Hamdallah Ali first set foot in Tourist Club in 1968, a time when takeaway dinners meant going fishing. Mr Ali had come from Cairo, Egypt, to visit his friend and when he suggested they go out for a meal, his friend reached for fishing hooks and a reel.
“We cannot eat out,” Mr Ali’s friend told him. “There is no restaurant, nowhere to eat.”
Mr Ali stayed for two weeks.
“Then I ran,” says Mr Ali. “There was nothing here.”
When Mr Ali moved permanently to Abu Dhabi, 15 years later, the city’s eastern quarter known as Tourist Club was expanding rapidly as the oil-led construction boom transformed the country’s capital.
By the late 1970s, cranes filled the skies. But the side-roads and areas around many of the buildings were still sand.
Tourist Club is now undergoing another major transformation as boom-time buildings reach the end of their lifespan. Last month, the municipality announced it had demolished 220 buildings and earmarked another 272 for removal.
This overhaul was brought to the forefront after the emergency evacuation of a 13-storey building of more than 100 of its residents due to structural damage.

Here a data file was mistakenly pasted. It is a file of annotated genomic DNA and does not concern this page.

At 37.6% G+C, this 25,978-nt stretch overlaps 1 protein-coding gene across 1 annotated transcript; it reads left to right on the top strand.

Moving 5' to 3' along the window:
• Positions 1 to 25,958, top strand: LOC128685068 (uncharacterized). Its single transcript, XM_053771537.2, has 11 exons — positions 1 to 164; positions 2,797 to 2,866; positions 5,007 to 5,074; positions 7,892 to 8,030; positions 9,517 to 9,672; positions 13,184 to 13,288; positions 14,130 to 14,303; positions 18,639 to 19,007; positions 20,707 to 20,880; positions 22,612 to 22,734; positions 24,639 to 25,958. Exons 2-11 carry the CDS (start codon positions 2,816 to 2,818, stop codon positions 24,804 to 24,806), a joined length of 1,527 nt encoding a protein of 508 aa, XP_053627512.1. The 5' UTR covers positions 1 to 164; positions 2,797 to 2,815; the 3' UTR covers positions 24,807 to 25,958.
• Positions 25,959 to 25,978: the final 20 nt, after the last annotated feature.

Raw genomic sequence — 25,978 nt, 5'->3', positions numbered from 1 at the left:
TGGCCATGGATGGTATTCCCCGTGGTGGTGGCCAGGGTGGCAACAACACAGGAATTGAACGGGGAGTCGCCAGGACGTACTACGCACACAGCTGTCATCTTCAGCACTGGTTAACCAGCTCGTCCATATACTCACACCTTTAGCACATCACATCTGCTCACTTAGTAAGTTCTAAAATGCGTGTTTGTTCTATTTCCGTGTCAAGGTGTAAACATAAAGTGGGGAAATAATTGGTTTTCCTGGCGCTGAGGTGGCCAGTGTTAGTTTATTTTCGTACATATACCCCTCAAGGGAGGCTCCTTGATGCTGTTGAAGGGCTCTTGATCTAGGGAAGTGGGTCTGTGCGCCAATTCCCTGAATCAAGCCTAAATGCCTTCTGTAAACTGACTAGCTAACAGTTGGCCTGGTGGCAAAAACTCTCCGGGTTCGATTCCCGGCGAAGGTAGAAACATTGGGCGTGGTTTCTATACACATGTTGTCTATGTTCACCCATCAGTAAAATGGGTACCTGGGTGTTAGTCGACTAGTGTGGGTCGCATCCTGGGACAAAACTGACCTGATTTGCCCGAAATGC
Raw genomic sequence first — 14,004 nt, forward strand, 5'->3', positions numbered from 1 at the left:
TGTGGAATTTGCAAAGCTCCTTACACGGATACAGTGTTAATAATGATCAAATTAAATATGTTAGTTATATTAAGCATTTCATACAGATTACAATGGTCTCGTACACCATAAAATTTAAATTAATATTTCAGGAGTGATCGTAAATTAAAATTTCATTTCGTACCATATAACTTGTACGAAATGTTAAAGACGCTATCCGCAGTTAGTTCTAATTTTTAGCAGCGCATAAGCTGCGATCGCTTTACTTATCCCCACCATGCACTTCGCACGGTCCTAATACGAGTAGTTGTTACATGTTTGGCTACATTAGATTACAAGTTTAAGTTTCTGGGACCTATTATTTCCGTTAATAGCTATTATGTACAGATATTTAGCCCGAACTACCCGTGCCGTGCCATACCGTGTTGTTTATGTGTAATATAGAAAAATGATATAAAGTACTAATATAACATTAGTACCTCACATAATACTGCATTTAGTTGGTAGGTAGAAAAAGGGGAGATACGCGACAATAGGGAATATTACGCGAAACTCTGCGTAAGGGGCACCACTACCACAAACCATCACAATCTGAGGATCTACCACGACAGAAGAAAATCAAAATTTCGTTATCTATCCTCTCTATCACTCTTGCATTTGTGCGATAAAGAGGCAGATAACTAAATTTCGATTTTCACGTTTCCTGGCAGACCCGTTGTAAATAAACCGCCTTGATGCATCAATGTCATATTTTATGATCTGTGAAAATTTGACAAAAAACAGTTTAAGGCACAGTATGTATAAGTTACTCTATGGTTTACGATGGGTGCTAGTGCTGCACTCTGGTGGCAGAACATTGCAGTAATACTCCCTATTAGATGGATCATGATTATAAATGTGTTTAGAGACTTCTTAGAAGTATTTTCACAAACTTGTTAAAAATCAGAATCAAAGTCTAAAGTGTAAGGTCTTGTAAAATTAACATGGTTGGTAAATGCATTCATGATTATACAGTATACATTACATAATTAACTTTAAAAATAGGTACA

“They say by 2020 there will not be any old buildings here,” Mr Ali says. “All of this side of Abu Dhabi, it will be new.”
Tourist Club was always an informal name, one that puzzled new arrivals to the city because it referred to the long-demolished entertainment centre that once sat beside Le Meridien Hotel.
Today, it’s clear that even this historic neighbourhood has not been immune from modernisation. New hotels and malls have opened. Modern street names were introduced and, in 2014, the area was renamed Al Zahiyah, "the bright" or "colourful". And now, the handful of older buildings that survive from the first wave of construction are either being renovated or replaced.
But flickers of old Tourist Club remain. Stand in the lobby of any of the low-rent tower blocks and all sorts of people pass through to the elevators: a Tamil man carrying his daughter, 3, in from the school bus, a middle-aged Chinese woman in a black abaya, a young Syrian returning home with fresh flat bread from the hole-in-the-wall Shalqar Bakery across the street.